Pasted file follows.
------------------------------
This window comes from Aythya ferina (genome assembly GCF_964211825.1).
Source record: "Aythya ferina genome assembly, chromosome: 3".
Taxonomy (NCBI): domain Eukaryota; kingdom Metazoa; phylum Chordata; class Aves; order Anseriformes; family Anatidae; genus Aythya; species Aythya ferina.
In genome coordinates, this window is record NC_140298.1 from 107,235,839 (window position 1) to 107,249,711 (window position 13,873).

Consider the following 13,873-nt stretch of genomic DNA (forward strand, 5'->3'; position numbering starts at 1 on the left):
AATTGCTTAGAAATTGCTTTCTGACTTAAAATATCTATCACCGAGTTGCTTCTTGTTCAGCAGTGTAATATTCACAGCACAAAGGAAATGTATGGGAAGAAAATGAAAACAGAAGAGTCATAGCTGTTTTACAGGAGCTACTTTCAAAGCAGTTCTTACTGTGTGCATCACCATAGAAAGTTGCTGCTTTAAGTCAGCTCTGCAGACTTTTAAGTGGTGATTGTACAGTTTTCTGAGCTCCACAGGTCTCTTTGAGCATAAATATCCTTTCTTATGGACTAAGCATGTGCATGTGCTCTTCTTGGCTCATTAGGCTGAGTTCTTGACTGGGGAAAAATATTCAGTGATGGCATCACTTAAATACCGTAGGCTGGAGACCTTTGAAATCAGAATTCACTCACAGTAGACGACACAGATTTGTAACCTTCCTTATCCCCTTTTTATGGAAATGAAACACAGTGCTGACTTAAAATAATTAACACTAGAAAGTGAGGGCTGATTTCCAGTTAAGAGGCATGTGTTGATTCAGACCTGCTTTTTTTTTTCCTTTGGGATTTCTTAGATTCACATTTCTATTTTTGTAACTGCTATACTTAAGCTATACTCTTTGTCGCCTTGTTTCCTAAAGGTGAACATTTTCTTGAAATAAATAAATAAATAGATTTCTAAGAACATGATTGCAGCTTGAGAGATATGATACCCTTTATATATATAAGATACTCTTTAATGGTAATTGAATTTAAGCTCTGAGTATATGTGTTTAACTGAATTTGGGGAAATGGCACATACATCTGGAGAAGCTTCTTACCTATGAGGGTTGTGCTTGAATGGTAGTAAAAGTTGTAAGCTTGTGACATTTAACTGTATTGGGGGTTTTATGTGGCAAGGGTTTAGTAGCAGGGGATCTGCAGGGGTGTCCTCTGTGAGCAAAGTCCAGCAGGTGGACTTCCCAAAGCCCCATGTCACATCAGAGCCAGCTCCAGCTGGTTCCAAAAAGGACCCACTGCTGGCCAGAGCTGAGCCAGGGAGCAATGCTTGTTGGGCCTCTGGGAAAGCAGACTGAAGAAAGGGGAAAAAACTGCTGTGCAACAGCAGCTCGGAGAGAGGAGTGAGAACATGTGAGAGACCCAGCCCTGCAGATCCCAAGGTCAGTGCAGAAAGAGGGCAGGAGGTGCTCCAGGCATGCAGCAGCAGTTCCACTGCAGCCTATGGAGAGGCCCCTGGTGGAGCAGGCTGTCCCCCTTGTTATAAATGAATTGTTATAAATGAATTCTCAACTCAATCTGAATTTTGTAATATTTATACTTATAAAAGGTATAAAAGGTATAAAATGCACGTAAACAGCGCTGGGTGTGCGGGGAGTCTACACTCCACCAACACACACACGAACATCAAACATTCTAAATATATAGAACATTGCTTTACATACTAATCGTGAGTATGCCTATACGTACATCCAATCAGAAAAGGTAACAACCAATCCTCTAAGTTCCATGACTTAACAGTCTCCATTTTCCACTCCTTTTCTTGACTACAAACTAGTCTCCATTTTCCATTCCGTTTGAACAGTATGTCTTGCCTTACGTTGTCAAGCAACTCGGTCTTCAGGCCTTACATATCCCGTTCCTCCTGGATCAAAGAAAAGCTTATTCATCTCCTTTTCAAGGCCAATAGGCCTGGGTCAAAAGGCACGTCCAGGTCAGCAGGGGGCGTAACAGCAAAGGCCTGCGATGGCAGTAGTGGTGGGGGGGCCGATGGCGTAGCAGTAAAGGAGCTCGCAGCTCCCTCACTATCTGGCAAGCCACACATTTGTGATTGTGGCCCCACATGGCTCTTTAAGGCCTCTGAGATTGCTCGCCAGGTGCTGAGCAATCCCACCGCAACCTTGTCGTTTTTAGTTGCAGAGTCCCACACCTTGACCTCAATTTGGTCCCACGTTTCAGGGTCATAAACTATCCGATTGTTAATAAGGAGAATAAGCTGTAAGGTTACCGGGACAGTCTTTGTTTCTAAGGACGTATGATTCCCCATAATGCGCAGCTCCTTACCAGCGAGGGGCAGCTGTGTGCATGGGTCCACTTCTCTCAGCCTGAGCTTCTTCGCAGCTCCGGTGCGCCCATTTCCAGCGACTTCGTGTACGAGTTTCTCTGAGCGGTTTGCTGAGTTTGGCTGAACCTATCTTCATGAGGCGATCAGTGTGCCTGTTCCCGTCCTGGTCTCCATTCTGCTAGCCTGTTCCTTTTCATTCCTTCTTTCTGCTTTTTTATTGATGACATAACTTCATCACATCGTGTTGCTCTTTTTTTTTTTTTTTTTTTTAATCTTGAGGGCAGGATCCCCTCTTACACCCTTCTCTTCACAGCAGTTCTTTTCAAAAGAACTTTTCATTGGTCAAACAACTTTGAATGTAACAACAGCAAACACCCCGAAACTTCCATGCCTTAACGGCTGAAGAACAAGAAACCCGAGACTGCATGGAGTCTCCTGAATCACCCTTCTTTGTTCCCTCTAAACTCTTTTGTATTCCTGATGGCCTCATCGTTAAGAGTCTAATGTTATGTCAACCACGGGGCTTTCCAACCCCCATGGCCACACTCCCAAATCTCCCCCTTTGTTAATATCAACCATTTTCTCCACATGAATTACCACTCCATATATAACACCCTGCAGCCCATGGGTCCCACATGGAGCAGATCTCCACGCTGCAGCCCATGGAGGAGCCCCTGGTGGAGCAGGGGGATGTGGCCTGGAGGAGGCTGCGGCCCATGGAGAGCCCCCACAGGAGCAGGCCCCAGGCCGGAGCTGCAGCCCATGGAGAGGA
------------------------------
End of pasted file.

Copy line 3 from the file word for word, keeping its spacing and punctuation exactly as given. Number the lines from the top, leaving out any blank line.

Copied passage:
Taxonomy (NCBI): domain Eukaryota; kingdom Metazoa; phylum Chordata; class Aves; order Anseriformes; family Anatidae; genus Aythya; species Aythya ferina.